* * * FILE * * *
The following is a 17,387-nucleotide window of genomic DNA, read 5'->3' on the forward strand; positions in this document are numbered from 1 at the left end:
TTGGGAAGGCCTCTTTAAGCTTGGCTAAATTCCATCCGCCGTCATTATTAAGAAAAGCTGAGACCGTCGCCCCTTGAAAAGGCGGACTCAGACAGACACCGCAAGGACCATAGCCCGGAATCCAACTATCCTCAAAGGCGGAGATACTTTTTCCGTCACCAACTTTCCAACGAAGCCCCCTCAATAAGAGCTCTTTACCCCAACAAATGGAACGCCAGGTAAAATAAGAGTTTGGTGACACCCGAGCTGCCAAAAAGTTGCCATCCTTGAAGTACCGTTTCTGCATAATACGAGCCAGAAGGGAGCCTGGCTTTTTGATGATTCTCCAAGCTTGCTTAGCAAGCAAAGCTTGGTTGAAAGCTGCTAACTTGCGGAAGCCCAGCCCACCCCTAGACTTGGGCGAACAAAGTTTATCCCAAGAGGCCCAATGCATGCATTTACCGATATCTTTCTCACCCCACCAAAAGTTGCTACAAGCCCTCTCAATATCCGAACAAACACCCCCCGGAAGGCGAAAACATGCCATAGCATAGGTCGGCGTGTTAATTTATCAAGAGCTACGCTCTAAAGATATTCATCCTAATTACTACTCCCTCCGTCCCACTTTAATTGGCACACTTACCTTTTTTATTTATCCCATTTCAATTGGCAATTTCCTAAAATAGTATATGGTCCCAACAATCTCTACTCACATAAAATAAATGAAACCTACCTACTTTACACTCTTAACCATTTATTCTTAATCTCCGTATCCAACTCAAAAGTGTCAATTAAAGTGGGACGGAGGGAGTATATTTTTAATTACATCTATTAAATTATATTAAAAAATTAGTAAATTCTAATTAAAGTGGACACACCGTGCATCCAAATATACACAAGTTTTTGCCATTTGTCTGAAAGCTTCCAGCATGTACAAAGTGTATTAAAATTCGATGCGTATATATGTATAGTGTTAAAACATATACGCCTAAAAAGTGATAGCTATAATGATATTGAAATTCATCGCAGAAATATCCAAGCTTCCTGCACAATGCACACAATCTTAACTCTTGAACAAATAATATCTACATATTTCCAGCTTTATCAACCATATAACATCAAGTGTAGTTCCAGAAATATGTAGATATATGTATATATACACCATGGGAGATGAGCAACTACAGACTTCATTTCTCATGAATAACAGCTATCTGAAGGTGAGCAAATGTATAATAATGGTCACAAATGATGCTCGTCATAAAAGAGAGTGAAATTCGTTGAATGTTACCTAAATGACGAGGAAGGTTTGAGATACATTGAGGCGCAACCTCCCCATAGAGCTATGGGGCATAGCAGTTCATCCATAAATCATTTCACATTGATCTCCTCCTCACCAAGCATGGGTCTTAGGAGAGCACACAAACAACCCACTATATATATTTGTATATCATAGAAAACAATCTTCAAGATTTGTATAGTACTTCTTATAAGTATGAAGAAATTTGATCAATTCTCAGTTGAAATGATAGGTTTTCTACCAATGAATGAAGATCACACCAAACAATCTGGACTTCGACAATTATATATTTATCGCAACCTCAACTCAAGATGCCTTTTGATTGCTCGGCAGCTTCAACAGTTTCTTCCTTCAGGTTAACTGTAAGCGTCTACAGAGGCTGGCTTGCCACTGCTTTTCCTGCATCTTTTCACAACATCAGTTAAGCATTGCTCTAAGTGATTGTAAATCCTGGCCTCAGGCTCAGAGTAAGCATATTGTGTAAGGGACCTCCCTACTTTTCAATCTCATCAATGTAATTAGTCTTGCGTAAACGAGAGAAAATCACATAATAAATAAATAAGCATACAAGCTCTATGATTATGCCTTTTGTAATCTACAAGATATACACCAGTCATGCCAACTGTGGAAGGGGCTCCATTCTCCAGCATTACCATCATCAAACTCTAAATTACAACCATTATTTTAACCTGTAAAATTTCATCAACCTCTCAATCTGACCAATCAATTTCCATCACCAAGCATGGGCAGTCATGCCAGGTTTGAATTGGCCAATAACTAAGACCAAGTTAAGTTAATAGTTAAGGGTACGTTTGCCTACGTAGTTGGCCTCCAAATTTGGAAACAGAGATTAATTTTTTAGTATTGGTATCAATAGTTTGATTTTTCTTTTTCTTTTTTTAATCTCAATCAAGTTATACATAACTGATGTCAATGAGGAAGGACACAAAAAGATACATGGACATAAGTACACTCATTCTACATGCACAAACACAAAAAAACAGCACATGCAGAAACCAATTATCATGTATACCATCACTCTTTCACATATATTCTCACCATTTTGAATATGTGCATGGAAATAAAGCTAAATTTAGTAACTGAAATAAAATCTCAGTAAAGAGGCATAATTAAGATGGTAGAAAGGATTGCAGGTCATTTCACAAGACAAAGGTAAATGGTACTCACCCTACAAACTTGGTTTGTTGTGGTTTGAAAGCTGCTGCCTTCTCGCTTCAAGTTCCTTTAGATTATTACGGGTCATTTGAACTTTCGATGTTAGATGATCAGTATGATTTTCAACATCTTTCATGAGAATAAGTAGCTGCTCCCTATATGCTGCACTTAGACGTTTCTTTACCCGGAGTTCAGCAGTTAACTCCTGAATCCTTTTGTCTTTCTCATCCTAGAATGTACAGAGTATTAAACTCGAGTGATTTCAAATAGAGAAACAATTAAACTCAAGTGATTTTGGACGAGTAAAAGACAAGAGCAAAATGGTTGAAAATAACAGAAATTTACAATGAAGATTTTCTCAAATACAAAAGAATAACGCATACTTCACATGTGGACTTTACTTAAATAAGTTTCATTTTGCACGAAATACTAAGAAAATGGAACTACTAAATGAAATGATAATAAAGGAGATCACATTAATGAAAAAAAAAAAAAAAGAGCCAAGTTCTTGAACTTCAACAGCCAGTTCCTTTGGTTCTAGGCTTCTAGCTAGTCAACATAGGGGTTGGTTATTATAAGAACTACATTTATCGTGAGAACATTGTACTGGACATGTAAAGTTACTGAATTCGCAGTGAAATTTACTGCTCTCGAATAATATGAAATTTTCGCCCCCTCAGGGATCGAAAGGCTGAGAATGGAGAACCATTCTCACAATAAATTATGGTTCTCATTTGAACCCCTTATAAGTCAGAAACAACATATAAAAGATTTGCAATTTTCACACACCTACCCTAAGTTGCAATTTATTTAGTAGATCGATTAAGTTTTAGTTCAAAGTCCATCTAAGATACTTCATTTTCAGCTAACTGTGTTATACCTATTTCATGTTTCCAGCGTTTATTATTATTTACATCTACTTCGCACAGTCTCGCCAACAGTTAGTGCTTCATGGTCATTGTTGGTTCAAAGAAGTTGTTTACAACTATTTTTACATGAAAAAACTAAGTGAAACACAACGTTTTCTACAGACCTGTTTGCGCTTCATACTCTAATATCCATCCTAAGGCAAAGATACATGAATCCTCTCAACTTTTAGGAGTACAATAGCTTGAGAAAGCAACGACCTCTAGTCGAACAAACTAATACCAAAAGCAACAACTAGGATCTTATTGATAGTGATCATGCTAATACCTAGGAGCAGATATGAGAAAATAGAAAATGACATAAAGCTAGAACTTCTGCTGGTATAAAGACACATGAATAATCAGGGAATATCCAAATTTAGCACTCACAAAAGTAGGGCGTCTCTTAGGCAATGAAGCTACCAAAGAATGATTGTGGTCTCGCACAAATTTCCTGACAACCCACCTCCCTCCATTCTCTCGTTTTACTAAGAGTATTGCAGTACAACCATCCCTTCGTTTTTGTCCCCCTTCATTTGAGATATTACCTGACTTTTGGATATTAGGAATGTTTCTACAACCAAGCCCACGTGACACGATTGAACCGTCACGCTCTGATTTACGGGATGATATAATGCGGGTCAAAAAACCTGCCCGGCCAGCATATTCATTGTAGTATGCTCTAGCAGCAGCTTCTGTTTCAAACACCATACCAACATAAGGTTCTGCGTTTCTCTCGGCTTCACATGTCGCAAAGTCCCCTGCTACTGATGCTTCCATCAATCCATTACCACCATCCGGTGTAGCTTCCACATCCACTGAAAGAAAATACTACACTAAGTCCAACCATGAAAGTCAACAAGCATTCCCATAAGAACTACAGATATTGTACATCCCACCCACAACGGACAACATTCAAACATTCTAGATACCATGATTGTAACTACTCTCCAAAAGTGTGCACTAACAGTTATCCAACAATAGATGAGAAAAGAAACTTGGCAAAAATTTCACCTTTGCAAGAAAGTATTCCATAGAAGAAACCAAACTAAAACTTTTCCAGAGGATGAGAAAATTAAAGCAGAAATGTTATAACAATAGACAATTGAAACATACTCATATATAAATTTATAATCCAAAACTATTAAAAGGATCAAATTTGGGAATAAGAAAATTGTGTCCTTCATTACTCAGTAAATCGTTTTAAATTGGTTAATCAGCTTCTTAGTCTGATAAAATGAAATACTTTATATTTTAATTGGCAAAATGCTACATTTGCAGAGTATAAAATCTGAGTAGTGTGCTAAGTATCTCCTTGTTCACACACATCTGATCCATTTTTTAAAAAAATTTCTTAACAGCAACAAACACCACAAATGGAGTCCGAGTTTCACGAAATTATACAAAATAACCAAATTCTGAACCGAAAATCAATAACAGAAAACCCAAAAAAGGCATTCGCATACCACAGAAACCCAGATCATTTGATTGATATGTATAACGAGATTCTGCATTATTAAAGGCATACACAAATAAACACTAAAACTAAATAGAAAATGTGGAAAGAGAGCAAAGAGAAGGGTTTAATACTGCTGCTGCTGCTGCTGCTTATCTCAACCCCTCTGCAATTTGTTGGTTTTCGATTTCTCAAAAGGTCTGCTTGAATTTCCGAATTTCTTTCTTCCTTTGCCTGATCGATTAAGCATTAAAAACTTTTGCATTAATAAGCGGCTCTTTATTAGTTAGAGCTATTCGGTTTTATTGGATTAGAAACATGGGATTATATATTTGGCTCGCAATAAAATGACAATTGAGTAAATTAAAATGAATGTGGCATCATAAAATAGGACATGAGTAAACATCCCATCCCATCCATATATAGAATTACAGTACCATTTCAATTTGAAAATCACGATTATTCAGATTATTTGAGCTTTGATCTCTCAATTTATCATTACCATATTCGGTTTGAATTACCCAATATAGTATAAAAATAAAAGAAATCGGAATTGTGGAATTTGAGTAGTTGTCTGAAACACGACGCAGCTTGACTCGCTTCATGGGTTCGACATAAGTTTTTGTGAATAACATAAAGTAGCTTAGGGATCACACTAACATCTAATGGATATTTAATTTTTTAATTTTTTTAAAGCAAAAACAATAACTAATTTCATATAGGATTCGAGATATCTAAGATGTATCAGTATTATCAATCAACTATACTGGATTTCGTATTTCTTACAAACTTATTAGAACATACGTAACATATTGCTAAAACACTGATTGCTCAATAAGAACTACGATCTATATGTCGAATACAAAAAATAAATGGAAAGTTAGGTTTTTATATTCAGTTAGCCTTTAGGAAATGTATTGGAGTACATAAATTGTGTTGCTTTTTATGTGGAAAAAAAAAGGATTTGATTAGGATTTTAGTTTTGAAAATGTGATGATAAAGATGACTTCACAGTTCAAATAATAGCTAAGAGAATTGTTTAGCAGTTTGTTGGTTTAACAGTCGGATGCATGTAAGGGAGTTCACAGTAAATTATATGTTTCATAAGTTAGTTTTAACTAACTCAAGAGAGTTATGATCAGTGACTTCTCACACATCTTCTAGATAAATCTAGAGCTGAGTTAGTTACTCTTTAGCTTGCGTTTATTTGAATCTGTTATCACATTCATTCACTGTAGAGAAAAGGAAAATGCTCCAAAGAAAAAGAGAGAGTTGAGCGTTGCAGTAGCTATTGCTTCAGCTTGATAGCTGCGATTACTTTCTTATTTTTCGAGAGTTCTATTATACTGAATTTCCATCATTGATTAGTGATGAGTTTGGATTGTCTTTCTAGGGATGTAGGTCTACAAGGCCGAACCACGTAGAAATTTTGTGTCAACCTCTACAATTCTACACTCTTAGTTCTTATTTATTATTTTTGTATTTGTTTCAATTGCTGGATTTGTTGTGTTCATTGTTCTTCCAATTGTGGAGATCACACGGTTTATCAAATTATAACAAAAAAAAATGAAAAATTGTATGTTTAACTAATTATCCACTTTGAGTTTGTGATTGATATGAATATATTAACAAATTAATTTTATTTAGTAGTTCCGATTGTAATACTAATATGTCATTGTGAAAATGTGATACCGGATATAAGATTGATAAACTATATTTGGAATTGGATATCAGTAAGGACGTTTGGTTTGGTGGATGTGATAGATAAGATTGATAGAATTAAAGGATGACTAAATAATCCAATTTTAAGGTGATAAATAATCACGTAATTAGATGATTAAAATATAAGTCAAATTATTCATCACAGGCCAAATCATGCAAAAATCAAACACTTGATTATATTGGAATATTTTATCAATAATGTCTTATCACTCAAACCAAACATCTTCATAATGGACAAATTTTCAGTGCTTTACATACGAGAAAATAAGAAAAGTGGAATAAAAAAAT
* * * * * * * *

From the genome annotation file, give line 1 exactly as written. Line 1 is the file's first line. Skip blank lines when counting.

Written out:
The following is a 17,387-nucleotide window of genomic DNA, read 5'->3' on the forward strand; positions in this document are numbered from 1 at the left end: